There are a lot of caves around where I'm from in the Southern Canadian Rockies, including the largest cave, and the longest cave in Canada, as well as the Booming Ice Chasm. The caves around here were carved out by the flow waters off of the continental ice sheet during the last ice age, so they aren't growing anymore, instead, they're filling back in.
Scree that falls off of the mountains finds it's way into the cave entrances, then slowly makes its way deeper into the cave, filling in some tunnels.
It's obvious in some places where the cave dead ends that it used to go further, deeper, or higher, but the tunnel is blocked by scree. Even though many are filled in, there's still water flowing into or out of them, so who knows how far they may go, or whether they may connect to other unexplored chambers or even connect to other nearby caves. Chances are good that the entrances to lots of undiscovered caves in the area are buried by scree too.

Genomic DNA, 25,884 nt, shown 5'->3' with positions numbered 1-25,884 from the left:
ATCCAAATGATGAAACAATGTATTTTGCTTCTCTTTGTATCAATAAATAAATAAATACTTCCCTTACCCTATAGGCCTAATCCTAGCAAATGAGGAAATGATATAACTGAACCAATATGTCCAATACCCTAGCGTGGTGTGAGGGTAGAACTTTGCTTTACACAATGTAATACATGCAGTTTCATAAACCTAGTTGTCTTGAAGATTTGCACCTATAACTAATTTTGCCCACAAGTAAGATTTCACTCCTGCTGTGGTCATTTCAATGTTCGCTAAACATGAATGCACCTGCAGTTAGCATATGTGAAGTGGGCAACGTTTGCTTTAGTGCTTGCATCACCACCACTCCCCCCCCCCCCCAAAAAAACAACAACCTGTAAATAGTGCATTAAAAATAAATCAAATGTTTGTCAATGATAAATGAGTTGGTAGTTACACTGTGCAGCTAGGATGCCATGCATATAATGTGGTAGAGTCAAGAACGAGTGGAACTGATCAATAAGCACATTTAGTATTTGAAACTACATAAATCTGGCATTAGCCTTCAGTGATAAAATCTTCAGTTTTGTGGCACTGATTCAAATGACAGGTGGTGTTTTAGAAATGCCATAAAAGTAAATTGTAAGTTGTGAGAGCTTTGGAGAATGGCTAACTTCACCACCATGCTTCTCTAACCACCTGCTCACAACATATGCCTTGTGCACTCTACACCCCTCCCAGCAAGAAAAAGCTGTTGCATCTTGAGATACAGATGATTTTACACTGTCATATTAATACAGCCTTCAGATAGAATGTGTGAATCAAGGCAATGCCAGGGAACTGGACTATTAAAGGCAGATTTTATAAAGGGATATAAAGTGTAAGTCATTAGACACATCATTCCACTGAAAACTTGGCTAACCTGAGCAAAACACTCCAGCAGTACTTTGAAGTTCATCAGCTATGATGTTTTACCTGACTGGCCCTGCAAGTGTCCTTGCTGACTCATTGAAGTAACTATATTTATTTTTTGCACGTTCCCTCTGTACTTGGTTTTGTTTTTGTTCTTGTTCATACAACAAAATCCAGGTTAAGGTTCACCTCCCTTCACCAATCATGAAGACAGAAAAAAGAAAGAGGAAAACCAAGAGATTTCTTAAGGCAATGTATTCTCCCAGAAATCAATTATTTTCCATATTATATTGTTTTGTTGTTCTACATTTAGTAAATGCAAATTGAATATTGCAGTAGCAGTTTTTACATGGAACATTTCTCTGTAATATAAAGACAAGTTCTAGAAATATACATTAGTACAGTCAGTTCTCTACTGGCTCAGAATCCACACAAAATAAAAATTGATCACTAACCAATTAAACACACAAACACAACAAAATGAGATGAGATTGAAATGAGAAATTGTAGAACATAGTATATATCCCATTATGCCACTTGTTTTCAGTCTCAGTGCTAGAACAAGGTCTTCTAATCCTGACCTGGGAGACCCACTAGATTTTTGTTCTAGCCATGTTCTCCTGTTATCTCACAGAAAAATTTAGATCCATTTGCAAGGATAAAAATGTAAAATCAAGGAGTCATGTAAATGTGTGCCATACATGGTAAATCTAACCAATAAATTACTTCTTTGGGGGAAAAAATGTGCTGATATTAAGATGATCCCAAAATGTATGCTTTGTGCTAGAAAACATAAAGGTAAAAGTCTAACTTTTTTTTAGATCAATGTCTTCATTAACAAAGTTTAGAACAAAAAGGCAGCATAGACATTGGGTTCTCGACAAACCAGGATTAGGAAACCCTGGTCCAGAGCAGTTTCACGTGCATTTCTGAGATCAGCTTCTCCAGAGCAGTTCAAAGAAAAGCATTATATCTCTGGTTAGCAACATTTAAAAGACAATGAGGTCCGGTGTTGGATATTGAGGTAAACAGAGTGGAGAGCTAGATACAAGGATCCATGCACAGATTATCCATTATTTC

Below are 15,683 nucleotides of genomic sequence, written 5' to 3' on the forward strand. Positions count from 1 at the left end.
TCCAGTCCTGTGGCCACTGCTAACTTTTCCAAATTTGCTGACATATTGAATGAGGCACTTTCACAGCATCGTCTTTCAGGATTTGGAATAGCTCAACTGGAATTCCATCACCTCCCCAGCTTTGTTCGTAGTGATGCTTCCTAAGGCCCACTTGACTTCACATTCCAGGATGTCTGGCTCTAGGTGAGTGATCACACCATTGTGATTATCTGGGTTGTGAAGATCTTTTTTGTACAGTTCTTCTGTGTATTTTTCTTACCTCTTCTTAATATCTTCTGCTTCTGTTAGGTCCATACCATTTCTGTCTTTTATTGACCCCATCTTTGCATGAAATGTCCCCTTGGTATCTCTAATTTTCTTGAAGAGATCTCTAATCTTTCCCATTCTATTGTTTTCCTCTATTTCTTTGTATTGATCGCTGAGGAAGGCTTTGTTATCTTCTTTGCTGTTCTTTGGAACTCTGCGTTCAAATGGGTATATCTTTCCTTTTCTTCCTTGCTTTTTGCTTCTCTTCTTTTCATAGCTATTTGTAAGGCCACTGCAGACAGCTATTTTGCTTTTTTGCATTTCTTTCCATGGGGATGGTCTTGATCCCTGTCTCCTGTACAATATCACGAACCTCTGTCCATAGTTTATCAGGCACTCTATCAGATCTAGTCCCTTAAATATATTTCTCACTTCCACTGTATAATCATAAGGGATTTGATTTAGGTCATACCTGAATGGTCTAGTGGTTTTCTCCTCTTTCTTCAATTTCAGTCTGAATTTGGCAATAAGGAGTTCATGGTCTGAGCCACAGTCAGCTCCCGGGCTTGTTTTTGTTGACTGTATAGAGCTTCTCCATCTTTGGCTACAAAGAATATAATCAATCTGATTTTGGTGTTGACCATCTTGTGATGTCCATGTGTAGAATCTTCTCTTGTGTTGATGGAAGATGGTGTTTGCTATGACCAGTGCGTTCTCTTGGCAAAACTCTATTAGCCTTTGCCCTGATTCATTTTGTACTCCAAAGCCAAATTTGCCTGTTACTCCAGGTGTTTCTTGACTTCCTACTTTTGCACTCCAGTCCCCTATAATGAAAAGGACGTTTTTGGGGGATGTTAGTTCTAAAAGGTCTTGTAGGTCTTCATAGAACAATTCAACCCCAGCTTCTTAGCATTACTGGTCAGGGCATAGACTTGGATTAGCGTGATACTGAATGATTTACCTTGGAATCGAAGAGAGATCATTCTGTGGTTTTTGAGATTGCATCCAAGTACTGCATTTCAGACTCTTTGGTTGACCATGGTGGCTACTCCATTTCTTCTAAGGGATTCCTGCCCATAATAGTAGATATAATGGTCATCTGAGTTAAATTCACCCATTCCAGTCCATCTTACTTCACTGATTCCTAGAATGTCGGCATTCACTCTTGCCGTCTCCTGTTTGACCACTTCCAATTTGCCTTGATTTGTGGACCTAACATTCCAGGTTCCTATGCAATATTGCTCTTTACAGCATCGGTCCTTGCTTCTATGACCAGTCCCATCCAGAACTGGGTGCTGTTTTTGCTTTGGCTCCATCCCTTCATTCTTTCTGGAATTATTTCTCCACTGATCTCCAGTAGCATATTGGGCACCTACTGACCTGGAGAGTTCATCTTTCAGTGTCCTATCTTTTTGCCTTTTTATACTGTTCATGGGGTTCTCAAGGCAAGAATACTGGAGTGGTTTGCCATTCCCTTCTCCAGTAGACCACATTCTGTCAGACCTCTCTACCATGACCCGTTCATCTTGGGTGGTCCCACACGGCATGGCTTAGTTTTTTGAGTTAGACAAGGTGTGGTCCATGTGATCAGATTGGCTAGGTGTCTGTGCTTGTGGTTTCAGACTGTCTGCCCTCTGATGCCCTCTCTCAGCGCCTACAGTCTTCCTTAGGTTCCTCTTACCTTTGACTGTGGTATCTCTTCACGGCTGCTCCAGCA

What I'm wondering is if there's any risks to excavating these tunnels? I don't think that they would cave in, they held themselves up just fine before getting clogged up with scree, I'm more concerned about digging up into the scree. There's one cave that may have a blocked entrance on the other side of the mountain it's in, which could be easily excavated from the inside out, but I don't know how much scree might be behind where we want to dig. I'm worried about an avalanche of scree pouring into the cave once we clear out enough of the tunnel.
How safe would it be to attempt to dig through some of these blocked passages?